Train Your Senses

When a stressful situation arises, it often makes you feel as though you have no control. Rather than allowing stress to control you, you must learn to manage your stress. The best way to do that is to learn coping methods that self-soothe you into a calmer state of mind. Use your five senses to do that, which includes sight, hearing, smell, taste, and touch.

Sight

Start by using your eyes. When you feel stressed, look for something that is calming. Look around you and find something beautiful that is easy on the eyes. For instance, if there are flower nearby, admire them for a moment to help ease your stressed out mind.

Another idea is to surround yourself with colors that make you feel calm or happy. Keep in mind that blue and green are often calming colors. In fact, experts usually agree that blues and greens can help reduce a person’s heart rate. When you are stressed, your heart rate tends to rise, so bringing it back down with calming colors is a good idea.

Sound

When it comes to DBT for self-soothing skills, you will find that your hearing is just as important as your sight. Use your ears to help bring you back to a calmer state. If necessary, throw in some earbuds and listen to your favorite tunes.

If it is possible, go for a walk or drive until you find the soothing sounds of nature, such as water running, birds chirping, or the wind blowing. If you prefer quiet rather than noise, do your best to quiet any external noises using earplugs. Filter out sounds and allow your ears to enjoy the soothing sound of silence.

Smell

Your nose can be just as helpful as your eyes and ears, especially when it comes to using DBT for self-soothing skills. DBT focuses on all of your senses, which includes your sense of smell. Certain smells can have a calming effect on the mind and body.

If there is a particular scent you like, take it with you. Some necklaces allow you to always smell your favorite essential oils, perfumes, or colognes. Whenever you begin to feel stressed, grab for the small vial around your neck and breathe in your favorite scent until you start to feel calmer.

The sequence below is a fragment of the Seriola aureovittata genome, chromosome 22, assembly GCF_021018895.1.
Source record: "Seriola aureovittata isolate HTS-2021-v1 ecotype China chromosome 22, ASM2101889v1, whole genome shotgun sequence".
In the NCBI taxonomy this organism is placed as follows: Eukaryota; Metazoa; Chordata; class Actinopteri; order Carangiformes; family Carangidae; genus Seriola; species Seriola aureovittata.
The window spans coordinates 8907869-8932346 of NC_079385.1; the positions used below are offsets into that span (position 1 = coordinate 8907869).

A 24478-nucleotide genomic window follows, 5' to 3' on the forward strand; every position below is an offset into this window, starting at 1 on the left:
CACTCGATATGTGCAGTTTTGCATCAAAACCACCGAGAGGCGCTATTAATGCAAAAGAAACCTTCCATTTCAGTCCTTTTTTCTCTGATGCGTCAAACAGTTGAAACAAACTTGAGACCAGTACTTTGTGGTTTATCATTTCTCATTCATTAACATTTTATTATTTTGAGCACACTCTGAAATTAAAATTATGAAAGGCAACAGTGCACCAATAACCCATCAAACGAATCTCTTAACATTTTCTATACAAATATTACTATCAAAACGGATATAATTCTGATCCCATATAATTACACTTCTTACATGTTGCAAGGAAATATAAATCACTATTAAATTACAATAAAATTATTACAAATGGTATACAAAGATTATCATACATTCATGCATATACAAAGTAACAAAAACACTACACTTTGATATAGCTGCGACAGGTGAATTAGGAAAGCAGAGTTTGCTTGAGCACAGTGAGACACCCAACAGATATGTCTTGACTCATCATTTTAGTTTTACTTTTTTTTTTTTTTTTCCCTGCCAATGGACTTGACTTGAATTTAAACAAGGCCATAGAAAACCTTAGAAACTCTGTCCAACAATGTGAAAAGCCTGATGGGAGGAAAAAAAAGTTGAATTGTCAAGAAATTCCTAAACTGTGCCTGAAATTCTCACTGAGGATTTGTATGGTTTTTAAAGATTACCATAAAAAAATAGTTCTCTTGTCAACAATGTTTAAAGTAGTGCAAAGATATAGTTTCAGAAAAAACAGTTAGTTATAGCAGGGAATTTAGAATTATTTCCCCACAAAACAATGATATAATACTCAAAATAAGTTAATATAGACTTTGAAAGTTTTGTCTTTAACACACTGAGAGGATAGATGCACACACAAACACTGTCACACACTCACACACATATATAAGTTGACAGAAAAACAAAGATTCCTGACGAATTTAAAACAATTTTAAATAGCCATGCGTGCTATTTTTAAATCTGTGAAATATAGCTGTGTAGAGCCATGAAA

Another idea is to stretch your legs and take in deep breaths of fresh air. Fresh air can often help you clear your head so you can think more clearly. The clearer your mind, the better you will be at handling stressful situations.

Taste

Believe it or not, your mouth can be just as helpful as the rest of your body when it comes to self-soothing. When you are stressed and upset, you won’t consider the power your mouth has to help you. However, when you use your sense of taste properly, it can calm you.

To begin with, make sure you keep a stock of mints or gum on you. Chew the gum or suck on the mints and focus on it. The goal is to preoccupy your mind to take it off of whatever has you feeling stressed.

Another suggestion is to make sure you have a stock of herbal teas on hand at home or work. When you start to feel stressed out, warm up some tea for yourself. Choose soothing herbal remedies and mixtures to help relax you further.

Touch

Finally, as far as DBT for self-soothing skills, you will discover that your hands are just as important. Your sense of touch can significantly improve your mood. For instance, keep a bottle of lotion handy. Work the lotion onto your skin or into your hands when you feel stressed. Focus on how it feels on your skin to help soothe you.

You could also use your hands for various tasks, such as gardening. Digging in the dirt and gardening in general often have a calming effect on your mind and body. Feeling different textures can also help calm you. You could also try using your hands to massage your neck when you feel stressed, which helps relieve tension in your muscles.

If you find that despite your best efforts, you are still struggling with stress, it is best to speak to a therapist. A therapist can provide you with DBT exercises to help teach you how to self-soothe so you can better manage your reactions to stressful situations.

Monica Ramunda is a cognitive behavioral therapist with offices located in Louisville and Denver, Colorado for in-office visits. With a Master’s Degree in Counseling Psychology and more than 16 years experience in therapy and counseling, Monica works as both a Licensed Professional Counselor (LPC) and Registered Play Therapist (RPT) with adults and children respectively. Much of Monica’s success is based on her eclectic orientation and drawing on a wide range of different approaches and techniques all while remaining strongly grounded in the principles of Cognitive Behavioral Techniques (CBT).

Are You Satisfied with Your Relationship? Take the Quiz to Find Out

Are you happy with the relationship you share with your significant other or spouse? Do the two of you bask in your strengths as a couple and successfully tackle weaknesses? If so, you might be well ahead of the game. In truth, many couples often face tons of issues that cause dissatisfaction. Of course, that does not mean your relationship is doomed to fail.

Determining if you are satisfied with your relationship can help you identify weaknesses and work on them together. Once you determine your satisfaction and areas of weakness, you and your partner can decide if it is something you want to work on, or if it is better to go your separate ways. A simple quiz can help you determine your level of satisfaction.

The Satisfaction Quiz

Use a scale between 0 and 6 to determine your level of satisfaction. The scale is as follows:

0 – Very Dissatisfied

1 – Moderately Dissatisfied

2 – Somewhat Dissatisfied